When the game is on the line, Pats confident in kicker

Posted: Sunday, January 25, 2004

FOXBORO, Mass. The game was coming down to a final kick, as so many of the New England Patriots' games do.

Coach Bill Belichick didn't fret: He had Adam Vinatieri.

''We put one of our best players out there,'' Belichick said, ''and let him kick it.''

Some coaches might feel squeamish about letting the season ride on the foot of one of the smallest players on the field, but no one on the Patriots feels that way about Vinatieri.

With 15 game-winning field goals in his career, including the one to win the Super Bowl two years ago, he has shown he can handle the pressure and just about anything the New England weather can throw at him.

''He's Mr. Clutch,'' backup quarterback Damon Huard said. ''The Snow Bowl and the Super Bowl kicks have defined his legacy here. But we see him do it every day in practice. He's first class. I'm glad he's on my team.''

Vinatieri was always a solid kicker, ranking in the top 10 of the league's all-time list for accuracy. But his legend grew in the 2002 playoffs, when he helped the Patriots squeak out a victory over Oakland in the playoff game known around here as the ''Snow Bowl.''

Vinatieri made a 45-yard field goal off the sloppy and frozen turf with 32 seconds left to send the game into overtime (thanks in part to Tom Brady and the NFL's ''Tuck Rule''). Then, Vinatieri won it with a 23-yarder give New England a chance to play for the AFC title.

In the Super Bowl, it all came down to Vinatieri again. And when he kicked a 48-yarder as time expired, the Patriots had a 20-17 victory over the St. Louis Rams and their only NFL title.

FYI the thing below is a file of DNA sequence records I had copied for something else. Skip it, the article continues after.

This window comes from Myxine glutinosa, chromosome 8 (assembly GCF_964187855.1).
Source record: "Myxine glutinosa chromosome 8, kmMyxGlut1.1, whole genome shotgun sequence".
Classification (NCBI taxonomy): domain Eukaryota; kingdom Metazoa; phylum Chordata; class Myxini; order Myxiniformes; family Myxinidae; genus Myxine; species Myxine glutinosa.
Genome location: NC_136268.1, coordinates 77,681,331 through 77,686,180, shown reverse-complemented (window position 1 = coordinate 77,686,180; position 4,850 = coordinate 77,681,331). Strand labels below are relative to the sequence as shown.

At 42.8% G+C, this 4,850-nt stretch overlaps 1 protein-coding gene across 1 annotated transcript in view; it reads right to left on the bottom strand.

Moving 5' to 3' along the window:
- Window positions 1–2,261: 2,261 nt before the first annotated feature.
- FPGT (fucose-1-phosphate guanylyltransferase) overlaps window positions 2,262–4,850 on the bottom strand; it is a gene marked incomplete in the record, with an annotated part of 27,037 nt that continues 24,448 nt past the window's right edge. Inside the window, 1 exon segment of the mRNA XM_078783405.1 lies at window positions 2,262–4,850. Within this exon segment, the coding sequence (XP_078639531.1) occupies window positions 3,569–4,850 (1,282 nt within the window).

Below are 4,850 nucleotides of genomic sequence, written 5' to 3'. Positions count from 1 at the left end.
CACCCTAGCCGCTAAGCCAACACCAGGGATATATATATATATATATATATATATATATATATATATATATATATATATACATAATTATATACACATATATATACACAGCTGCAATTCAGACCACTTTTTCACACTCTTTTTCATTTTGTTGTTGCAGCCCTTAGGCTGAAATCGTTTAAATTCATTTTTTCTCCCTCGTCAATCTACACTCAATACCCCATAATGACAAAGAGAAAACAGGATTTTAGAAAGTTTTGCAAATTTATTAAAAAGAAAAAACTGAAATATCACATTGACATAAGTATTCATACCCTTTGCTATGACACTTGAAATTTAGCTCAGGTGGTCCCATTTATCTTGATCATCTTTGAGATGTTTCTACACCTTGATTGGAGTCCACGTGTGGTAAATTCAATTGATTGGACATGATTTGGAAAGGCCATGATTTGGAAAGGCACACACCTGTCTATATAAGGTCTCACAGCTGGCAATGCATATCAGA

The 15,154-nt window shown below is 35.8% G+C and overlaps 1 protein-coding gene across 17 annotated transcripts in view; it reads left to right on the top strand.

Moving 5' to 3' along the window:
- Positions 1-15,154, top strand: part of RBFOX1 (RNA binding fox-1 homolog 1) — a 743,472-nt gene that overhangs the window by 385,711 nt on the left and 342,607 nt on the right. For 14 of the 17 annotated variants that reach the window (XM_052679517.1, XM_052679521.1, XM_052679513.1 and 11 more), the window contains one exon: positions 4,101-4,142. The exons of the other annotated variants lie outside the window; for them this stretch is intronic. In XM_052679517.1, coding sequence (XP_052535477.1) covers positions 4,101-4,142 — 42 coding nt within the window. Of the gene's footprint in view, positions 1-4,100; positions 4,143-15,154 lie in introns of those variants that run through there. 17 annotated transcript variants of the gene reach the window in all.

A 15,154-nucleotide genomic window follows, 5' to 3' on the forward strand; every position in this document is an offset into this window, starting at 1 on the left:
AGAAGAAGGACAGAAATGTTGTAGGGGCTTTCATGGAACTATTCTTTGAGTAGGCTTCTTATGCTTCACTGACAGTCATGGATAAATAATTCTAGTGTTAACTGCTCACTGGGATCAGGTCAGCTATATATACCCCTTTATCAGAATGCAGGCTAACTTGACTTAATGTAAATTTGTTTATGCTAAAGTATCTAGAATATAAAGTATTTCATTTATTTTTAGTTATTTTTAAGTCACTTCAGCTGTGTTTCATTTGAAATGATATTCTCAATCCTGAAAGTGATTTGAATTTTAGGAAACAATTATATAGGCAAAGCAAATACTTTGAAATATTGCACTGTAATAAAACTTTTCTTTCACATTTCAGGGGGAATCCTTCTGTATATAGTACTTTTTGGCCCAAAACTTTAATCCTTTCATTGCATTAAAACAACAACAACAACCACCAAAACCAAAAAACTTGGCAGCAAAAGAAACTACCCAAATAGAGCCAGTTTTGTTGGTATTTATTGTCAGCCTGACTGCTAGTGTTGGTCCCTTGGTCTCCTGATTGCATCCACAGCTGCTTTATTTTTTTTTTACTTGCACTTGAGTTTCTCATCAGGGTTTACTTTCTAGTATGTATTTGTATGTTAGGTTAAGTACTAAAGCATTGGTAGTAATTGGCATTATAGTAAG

''He has the respect from us that when the game's on the line, we know he'll come through,'' linebacker Roman Phifer said.

Vinatieri hit 90 percent of his field goal attempts last year and hit 33 in a row from 40 yards or less before a three-week span in which he went 3-for-7. He finished the regular season by making 18 of his last 23 attempts and then connected on 6-of-7 in the playoffs, including the game-winner against Tennessee and all five he tried in the AFC title game against the Colts.

Phifer jokes with Vinatieri about the kicker's life, but he knows it's not an easy one.

''I always tell Adam he's got the best job in football. When we're still in meetings, he's hanging out in the hot tub, or having lunch.'' Phifer said.

''But Adam's stepped up big for us. He's the one with the pressure job. His job is to score points, and points are important in football.''

Phifer concedes there's something a little silly about a struggle between 300-pounders being decided by a guy who trots in from the sideline in a clean uniform for a handful of plays a game. For many, the signature moment for place-kickers was when Miami's Garo Yepremian tried to recover after a botched snap by throwing the ball in the 1973 Super Bowl.

The ball slipped out of his hands, and the Redskins scored.

The Dolphins won anyway to finish the season a perfect 17-0, so they were able to laugh when Yepremian, a native of Cyprus, explained: ''Many big people were chasing me. I didn't know what to do. So I thought I would surprise them and throw it.''

Larry Izzo, a special teams specialist for the Patriots, said few of the league's kickers fit that stereotype any more. And Vinatieri is one who fits in well with the more physical players on the team.

''He's a great athlete, a tremendous competitor. He's able to, if needed, to make a good open field tackle on a great athlete who would be a returner,'' Izzo said. ''So he's a guy that's obviously got some athletic ability and he's shown that at times.''

That's what Belichick means when he pays Vinatieri the highest compliment he can muster.

''He's more of a football player than he is a kicker,'' the coach said. ''He really is.''

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